Last year, ForeSee ranked Apple second in mobile shopping satisfaction behind Amazon. Apple originally started selling videos on the iTunes Store in October 2005, and expanded movie content to 42 new countries in December of last year, bringing the total number of countries with access to purchased and rental iTunes Store movie content to over 100.
With the 10th anniversary of the iTunes Store coming up on Sunday, April 28, Apple has posted a new iTunes Store feature honoring the event. The feature is an expanded version of the iPod + iTunes Timeline that has long been available on the company's site.

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The feature walks through a number of important events over the ten-year history of the iTunes Store, from the launch day when U2's "Stuck in a Moment" and Beck's "Sea Change" topped the sales list to the 2010 launch of The Beatles on iTunes to new milestones of 40 billion app downloads and 25 billion songs reached earlier this year.

iTunes has maintained its dominance in both the music and video markets in the United States and other countries for many years, with the music store now available in 119 countries following a major expansion last December. Apple's App Store is even larger, with Apple noting in yesterday's earnings conference call that the marketplace is now available in 155 countries covering 90% of the world's population.
Earlier this month, we noted that the iTunes Music Store had gone live in 56 new countries, nearly doubling the number of countries with access to the store. At the time, Apple noted in its press release that movies were also being launched in Russia, Turkey, India and Indonesia with "select additional countries" also scheduled to offer the film content.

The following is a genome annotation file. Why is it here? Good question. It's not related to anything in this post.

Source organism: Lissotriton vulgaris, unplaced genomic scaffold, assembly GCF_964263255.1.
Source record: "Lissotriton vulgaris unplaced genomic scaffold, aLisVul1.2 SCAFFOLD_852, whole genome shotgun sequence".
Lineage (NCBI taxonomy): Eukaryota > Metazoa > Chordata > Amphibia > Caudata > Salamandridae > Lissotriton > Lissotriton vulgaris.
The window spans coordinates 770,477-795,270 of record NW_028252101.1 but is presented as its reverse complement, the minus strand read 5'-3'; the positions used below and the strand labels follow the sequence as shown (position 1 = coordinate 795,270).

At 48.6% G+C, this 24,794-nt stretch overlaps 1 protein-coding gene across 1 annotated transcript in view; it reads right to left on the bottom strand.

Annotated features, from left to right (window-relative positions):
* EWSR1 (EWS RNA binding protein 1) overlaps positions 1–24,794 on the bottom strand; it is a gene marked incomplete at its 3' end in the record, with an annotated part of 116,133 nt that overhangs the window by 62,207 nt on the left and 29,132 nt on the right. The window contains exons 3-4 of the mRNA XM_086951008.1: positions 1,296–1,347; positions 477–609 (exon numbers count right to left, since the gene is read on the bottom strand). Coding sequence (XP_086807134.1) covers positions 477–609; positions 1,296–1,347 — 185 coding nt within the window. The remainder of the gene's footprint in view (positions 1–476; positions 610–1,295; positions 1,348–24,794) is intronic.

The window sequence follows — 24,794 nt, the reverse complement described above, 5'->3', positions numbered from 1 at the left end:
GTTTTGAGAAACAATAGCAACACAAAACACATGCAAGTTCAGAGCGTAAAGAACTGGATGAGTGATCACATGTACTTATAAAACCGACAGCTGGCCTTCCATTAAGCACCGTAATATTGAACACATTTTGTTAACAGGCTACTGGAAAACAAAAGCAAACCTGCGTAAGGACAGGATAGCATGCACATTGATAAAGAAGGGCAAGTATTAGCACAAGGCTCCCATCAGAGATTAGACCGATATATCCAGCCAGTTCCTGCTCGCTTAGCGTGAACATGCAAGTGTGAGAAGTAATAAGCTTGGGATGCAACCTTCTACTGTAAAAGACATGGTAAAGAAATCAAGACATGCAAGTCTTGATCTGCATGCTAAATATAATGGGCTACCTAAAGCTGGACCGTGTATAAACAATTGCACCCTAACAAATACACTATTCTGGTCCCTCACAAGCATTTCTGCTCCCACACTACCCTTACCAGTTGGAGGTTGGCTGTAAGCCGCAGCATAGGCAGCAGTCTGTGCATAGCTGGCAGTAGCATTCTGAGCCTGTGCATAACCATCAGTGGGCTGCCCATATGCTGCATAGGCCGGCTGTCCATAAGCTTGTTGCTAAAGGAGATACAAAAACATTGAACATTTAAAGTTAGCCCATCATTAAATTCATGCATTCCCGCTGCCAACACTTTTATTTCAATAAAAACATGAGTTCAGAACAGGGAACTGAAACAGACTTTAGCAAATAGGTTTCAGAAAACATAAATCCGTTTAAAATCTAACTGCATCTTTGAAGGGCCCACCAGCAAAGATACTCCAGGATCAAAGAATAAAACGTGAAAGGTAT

Beginning earlier today, a number of MacRumors readers began reporting that movies had gone live in their countries, and AppleInsider has compiled a list of 42 new countries where movies are now available.

- Europe: Belarus, Moldova, Ukraine

- Africa, the Middle East and India: Armenia, Azerbaijan, Bahrain, Botswana, Cape Verde, Egypt, Gambia, Ghana, Guinea-Bissau, Israel, Jordan, Lebanon, Mauritius, Mozambique, Namibia, Niger, Nigeria, Oman, Qatar, Saudi Arabia, South Africa, Swaziland, United Arab Emirates, Uganda, Zimbabwe

- Asia Pacific: Micronesia, Mongolia, Tajikistan, Turkmenistan

- Latin America and the Caribbean: Anguilla, Antigua and Barbuda, Bahamas, Belize, British Virgin Islands, Cayman Islands, Dominica, Grenada, St. Kitts and Nevis, Trinidad and Tobago

The new additions mean that just ten of the 56 countries that added music content earlier this month have yet to begin offering movies. Those countries include: Barbados, Bermuda, Burkina Faso, Fiji, Kazakhstan, Kenya, Kyrgyzstan, Nepal, Papua New Guinea, and Uzbekistan.
In his review of iTunes 11, AllThingsD's Walt Mossberg notes that Apple is preparing a minor update to address several issues with the initial release of the software. Among the changes included in the update will be the return of a feature that allows users to find duplicate songs in their libraries.
A feature that finds duplicate entries is missing. Apple says it will soon be restored in a minor update of the program.

In my tests, some album covers were missing in album view. Apple says this is a rare bug, but one it has solved and will fix in a minor update soon. Another bug the company says will be remedied prevents owners of Apple TVs from wirelessly streaming cloud-based movies to their TVs.
Mossberg also reports that Apple has no intention of bringing back the Cover Flow view of album art, with the company finding that few users were interested in it and the new Expanded View offering a fresh take on integrating large album art into library browsing.
Earlier today, we noted that the iTunes Music Store had gone live in Russia and Turkey, but now that changes have propagated throughout iTunes and we've had time to collect reports, it now appears that Apple is selling music through the iTunes Store in 56 new countries. The additions nearly double the number of countries in which the iTunes Music Store operates.